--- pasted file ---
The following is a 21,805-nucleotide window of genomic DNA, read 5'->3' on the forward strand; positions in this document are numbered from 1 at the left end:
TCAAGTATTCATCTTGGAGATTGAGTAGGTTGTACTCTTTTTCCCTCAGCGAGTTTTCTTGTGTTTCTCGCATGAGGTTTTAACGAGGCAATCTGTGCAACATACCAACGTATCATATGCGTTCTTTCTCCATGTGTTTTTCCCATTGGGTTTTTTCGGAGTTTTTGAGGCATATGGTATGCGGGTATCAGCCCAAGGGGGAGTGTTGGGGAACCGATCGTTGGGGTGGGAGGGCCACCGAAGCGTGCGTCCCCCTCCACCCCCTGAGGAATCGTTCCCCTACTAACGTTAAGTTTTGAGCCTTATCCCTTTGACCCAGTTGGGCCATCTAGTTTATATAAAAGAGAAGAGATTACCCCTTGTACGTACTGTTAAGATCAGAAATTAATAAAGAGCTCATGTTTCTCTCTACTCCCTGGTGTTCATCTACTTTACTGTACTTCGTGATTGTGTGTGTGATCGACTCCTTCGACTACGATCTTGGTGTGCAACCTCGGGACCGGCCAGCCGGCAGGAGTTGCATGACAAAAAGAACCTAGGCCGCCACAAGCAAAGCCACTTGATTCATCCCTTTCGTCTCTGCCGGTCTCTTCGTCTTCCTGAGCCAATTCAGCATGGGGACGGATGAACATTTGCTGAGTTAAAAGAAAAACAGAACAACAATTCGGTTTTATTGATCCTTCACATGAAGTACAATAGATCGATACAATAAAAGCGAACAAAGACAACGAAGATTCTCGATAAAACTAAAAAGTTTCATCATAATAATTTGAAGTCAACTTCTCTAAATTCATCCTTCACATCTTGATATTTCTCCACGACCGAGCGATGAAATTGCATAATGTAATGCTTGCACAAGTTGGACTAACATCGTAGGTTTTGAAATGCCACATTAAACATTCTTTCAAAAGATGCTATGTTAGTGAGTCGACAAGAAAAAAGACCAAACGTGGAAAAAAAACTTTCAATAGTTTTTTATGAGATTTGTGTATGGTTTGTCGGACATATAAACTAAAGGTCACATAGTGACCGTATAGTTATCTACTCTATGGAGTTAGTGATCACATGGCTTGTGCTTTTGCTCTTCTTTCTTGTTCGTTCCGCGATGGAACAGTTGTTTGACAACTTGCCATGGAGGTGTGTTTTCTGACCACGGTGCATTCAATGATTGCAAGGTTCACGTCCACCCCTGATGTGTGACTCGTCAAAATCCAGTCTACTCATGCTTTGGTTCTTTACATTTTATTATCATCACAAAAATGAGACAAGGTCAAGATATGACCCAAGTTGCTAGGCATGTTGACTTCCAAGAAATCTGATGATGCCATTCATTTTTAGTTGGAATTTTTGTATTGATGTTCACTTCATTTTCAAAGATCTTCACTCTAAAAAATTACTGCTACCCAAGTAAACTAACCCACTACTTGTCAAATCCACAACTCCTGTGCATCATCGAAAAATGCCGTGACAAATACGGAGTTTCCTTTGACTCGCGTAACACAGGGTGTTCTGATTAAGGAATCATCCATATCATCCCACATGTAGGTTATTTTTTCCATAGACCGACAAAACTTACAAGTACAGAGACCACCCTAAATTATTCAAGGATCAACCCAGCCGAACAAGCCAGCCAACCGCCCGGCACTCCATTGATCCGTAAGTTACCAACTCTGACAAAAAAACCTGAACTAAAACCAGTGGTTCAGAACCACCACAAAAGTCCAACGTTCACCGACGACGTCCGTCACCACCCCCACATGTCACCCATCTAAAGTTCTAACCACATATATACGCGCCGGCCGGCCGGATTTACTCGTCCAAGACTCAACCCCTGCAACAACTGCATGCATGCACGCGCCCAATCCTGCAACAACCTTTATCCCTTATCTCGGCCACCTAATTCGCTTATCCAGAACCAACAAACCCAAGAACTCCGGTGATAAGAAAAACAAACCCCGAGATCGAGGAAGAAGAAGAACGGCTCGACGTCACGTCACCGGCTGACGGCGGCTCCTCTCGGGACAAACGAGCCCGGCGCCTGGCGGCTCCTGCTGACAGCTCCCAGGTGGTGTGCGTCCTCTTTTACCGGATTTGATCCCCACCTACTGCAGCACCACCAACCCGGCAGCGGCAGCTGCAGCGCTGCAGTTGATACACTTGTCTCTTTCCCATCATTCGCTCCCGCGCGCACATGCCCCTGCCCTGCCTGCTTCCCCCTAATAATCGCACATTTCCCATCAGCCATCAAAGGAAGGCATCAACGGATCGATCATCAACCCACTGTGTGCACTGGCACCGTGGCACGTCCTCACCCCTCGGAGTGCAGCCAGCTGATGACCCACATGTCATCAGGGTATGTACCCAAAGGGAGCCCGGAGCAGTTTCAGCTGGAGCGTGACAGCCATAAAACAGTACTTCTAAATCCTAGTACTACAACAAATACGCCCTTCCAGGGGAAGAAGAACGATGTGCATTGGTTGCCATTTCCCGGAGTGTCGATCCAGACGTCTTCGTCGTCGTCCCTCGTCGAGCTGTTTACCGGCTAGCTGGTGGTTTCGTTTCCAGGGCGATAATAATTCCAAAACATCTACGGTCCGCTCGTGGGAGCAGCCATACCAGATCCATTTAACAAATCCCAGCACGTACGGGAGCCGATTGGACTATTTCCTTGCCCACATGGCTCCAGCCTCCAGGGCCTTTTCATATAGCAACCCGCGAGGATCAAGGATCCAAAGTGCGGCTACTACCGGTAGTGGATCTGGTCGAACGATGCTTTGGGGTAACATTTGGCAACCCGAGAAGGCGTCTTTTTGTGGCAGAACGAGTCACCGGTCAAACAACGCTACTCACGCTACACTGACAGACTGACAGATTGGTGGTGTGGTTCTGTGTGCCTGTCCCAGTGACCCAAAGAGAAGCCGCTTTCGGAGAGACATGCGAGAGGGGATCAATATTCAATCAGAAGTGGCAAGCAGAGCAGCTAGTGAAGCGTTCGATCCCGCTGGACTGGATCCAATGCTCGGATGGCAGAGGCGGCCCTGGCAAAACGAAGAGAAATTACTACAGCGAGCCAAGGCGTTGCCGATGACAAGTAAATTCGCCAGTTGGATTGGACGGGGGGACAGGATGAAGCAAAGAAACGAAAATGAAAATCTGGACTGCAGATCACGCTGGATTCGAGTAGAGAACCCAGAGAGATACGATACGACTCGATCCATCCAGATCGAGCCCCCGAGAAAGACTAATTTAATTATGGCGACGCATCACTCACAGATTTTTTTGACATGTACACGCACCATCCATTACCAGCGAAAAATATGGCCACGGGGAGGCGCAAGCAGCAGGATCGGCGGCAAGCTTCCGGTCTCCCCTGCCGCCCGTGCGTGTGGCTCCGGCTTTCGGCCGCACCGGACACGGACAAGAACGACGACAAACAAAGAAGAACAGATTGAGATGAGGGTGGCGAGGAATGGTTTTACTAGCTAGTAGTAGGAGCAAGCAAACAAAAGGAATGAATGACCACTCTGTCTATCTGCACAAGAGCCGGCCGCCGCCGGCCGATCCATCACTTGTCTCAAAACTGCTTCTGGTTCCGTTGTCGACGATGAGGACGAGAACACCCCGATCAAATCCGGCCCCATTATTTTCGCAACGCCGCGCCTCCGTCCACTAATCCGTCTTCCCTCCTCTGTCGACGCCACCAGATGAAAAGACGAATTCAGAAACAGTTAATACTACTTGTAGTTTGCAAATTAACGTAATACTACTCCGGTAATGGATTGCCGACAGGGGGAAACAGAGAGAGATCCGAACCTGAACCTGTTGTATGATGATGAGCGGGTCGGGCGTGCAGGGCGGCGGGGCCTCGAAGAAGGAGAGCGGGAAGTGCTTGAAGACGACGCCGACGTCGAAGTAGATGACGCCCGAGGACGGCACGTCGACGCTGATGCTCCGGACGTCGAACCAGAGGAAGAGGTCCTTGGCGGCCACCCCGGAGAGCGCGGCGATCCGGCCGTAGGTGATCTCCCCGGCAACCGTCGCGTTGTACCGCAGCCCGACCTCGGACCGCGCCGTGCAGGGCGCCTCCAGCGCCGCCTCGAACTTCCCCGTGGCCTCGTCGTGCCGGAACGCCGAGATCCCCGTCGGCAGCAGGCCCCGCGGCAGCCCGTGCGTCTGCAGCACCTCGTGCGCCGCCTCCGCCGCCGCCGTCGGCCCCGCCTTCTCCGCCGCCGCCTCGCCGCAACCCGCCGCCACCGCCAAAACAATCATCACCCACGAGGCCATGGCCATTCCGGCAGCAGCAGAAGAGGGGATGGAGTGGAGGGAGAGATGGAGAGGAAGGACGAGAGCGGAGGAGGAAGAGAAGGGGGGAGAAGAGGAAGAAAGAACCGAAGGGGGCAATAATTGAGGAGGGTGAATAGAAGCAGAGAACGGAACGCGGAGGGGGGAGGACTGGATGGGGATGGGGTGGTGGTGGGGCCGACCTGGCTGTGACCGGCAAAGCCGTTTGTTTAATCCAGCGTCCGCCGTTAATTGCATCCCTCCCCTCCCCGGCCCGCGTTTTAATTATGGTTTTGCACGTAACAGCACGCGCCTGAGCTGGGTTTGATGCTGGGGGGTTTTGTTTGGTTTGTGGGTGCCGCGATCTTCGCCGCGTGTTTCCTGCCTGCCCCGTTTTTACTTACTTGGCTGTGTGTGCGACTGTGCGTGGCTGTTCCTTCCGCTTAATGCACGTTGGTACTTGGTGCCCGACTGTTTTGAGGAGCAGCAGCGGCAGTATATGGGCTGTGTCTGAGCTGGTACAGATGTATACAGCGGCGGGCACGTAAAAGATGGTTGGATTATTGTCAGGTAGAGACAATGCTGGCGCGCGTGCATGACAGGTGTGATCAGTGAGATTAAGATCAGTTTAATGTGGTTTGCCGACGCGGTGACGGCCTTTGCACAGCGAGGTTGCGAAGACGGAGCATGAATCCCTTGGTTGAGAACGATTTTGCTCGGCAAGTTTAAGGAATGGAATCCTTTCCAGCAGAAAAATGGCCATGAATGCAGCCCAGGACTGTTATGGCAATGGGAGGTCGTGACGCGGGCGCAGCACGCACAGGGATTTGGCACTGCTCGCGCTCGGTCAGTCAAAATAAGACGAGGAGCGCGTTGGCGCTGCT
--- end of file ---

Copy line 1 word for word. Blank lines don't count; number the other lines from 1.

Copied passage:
The following is a 21,805-nucleotide window of genomic DNA, read 5'->3' on the forward strand; positions in this document are numbered from 1 at the left end: